Sḵwx̱wú7mesh was historically an oral language without a formal writing system. Various writing systems have been developed over the years including a shorthand writing system used by Bishop Durieu in 1880s, a North American Phonetic Alphabet-based writing system used by Aert H. Kuipers, and most recently the typewriter based writing system developed by linguist Randy Bouchard with Sḵwx̱wú7mesh speaker Louie Miranda. The most recently developed system was adopted as the official writing system by the Squamish Nation in 1990 and is used by most contemporary language speakers.
The vowels in Sḵwx̱wú7mesh are:
as in English "fat", "bat"
as in English "sill", "bill" (when between palatal sounds l, lh, x, y, s, ts, ts', k, k', ḵ, ḵ’) or as in English "pull" or "bull" (when between labialized sounds m, w, kw, kw', ḵw, ḵw', xw, xw).
is used to represent two sounds. One as in English "antique", "beet", "eel", and...
as in English "jail", "sail"
as in English "no", "go", "crow"
Most vowels can be followed by [y] or [w] in the same syllable:
as in English "cow"
rare in English, some have it in "sang"
as in Canadian English "about"
as in English "bait"
as in English "peewee" minus the last "ee"
as in English "beet"
as in English "ah well" minus the last "ell"
as in English "toy"
These could include glottalized versions with w̓ or y̓. This is to indicate there’s a hard stop at the end of those vowels (ex. /ayy/ versus /ay7/).
All words with multiple vowels will indicate stress on at least one vowel (like á or é or í or ú). The stress marks are needed to tell which part of the word is said louder and slightly longer. Without this, a speaker will have a foreign accent or say the wrong word. Stress does not change the pronunciation of a vowel.
The only consonants which are pronounced like those in English are:
as in English "pill" and "spin"
as in English "tick" and "stand"
as in English "church"
as in English "rats"
as in English "king" and "skill"
as in English "inkwell" and "queen"
as in English "shine"
as in English "sill"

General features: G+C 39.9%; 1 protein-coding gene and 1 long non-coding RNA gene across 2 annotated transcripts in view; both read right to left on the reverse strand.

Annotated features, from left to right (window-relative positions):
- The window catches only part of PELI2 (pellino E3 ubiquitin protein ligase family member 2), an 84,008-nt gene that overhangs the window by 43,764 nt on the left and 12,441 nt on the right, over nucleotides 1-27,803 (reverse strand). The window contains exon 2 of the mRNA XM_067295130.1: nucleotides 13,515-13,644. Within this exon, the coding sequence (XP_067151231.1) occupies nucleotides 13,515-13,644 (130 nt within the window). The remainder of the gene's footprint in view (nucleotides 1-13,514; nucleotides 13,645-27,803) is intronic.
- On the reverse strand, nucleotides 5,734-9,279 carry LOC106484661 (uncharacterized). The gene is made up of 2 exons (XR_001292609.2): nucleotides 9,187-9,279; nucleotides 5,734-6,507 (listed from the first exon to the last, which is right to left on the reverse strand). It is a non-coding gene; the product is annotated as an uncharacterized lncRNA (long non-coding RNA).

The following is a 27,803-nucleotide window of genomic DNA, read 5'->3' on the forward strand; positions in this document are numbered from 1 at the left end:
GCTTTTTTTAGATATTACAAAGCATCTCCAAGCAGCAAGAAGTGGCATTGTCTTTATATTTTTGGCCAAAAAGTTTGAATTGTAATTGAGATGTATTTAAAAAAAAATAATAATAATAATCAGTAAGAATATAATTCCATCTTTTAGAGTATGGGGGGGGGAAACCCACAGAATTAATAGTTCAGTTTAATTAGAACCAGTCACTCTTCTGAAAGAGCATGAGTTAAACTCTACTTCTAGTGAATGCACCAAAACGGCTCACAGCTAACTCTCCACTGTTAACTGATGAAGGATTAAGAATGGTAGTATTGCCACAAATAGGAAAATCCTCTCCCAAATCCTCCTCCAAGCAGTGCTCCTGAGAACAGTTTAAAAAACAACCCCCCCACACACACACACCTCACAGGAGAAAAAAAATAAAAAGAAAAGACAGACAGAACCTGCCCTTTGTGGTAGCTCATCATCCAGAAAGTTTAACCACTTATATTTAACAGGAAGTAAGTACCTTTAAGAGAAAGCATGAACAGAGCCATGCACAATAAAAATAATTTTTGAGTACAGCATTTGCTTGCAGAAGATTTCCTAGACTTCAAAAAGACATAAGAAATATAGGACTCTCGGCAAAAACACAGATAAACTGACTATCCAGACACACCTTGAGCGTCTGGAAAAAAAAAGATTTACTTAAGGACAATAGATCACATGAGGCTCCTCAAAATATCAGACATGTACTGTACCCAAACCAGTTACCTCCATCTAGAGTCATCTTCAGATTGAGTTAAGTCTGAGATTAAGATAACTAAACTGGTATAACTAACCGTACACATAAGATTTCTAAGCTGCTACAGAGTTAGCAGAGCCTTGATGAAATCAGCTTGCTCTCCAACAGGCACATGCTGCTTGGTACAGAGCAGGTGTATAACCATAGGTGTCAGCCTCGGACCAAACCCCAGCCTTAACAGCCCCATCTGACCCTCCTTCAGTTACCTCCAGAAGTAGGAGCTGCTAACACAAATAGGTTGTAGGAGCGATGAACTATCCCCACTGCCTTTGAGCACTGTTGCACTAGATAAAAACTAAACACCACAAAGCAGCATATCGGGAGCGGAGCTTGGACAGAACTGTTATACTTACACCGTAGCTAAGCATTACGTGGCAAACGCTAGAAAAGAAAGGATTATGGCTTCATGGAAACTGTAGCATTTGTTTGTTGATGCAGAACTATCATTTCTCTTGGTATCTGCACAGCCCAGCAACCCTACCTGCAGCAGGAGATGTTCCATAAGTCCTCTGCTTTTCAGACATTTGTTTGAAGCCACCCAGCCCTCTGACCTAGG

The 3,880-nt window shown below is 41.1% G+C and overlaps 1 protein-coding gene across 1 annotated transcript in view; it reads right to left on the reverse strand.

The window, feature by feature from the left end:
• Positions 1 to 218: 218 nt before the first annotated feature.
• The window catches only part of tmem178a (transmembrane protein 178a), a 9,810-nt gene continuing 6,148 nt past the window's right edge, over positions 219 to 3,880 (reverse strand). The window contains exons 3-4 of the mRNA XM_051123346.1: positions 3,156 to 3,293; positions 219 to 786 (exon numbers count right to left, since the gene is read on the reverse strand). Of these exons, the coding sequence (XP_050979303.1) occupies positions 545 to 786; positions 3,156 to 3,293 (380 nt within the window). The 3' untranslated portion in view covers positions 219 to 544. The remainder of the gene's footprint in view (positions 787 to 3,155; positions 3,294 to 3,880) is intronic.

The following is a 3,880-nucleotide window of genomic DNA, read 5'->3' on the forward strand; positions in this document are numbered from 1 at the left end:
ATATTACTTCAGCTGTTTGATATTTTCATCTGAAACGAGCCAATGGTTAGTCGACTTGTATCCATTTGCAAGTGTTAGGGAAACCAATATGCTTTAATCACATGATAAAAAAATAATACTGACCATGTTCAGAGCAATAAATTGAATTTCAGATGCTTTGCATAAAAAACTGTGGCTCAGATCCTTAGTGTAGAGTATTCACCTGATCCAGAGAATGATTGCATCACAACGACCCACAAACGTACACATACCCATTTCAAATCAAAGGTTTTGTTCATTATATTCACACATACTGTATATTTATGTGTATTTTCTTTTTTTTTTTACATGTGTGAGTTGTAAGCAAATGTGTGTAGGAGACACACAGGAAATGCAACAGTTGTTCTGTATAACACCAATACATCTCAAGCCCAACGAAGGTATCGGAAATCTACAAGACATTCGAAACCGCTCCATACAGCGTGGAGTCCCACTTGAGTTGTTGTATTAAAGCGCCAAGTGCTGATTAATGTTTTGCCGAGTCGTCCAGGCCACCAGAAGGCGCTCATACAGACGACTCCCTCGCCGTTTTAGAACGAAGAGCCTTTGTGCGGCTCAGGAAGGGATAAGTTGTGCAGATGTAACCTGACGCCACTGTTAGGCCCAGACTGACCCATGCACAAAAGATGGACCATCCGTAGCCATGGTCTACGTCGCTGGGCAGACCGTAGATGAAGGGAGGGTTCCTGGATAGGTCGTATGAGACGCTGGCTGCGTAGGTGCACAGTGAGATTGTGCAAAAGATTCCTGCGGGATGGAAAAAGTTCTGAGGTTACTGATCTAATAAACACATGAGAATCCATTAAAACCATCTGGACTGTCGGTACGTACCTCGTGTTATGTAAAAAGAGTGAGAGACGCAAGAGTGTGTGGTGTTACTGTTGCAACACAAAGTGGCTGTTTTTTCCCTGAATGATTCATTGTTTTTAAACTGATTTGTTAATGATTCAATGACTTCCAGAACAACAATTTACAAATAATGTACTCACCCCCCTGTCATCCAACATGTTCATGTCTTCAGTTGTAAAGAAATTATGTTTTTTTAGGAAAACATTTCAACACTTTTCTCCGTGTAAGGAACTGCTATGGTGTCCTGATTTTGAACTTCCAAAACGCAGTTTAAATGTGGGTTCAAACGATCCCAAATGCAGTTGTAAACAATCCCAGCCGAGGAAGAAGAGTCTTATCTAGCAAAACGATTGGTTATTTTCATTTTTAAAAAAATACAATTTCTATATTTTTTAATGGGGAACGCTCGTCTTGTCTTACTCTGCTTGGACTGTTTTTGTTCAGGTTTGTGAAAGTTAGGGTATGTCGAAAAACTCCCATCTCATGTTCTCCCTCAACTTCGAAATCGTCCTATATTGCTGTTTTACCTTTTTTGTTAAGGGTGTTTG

as in English "hat"
as in English "man" and "bottom"
as in English "no" and "new"
as in English "land" and "camels"
as in English "yes" and "say"
as in English "wood" and "how"
This leaves eighteen sounds, most of which do not occur in English:
made by raising the very back of the tongue to touch the soft palate
made just like the ḵ but with rounded lips
glottalized m which means the constant is pronounced with a harder emphasis. Imagine there being a glottal stop "7" on the consonant.
glottalized n which means the constant is pronounced with a harder emphasis. Imagine there being a glottal stop "7" on the consonant.
glottalized l which means the constant is pronounced with a harder emphasis. Imagine there being a glottal stop "7" on the consonant.
There are ten consonants written with an apostrophe: ch', k', kw', p', ḵ', ḵw', t', ts', tl'. These are popped or glottalized consonants.
glottal stop. It is found in a few words in English like, "mutton" or "button", or Cockney English "bottle", or beginning each "uh" in "uh-uh" (the sound meaning "no"), or the sound beginning "earns" in "Mary earns" when pronounced differently from "Mary yearns."
made by putting your tongue in position to say an "l" but then blowing air (like an "h") around the sides of the tongue. This sound may be heard in English after "k" sound in a few words like "clean" (klhin) or "clear" or "climb."
There are three blown x̱ sounds. These sounds are made by raising the tongue to narrow the passage of air till you hear the friction of the air:
made with the tongue raised a little further back, by the middle off the hard palate (roof of the mouth), but it also requires rounded lips. It sounds a lot like wh in some words in English but with more friction on the roof of the mouth.
made still further back, in fact with the back of the tongue raised close to the soft palate (where the ḵ is made). German has this sound in "ach" for example, and Scottish has it in "loch" meaning "lake."
made in the same back place as x but is also made with round lips. It is like a blown qw while x is like a blown q.
"Key to the Stó:lō Writing System for Halq'eméylem", in Keith Thor Carlson (ed.), You Are Asked to Witness: The Stó:lō in Canada's Pacific Coast History (Chilliwack, BC: Stó:lō Heritage Trust, 1997), v–vi.
"How To Write The Squamish Language" by Louie Miranda, Squamish Nation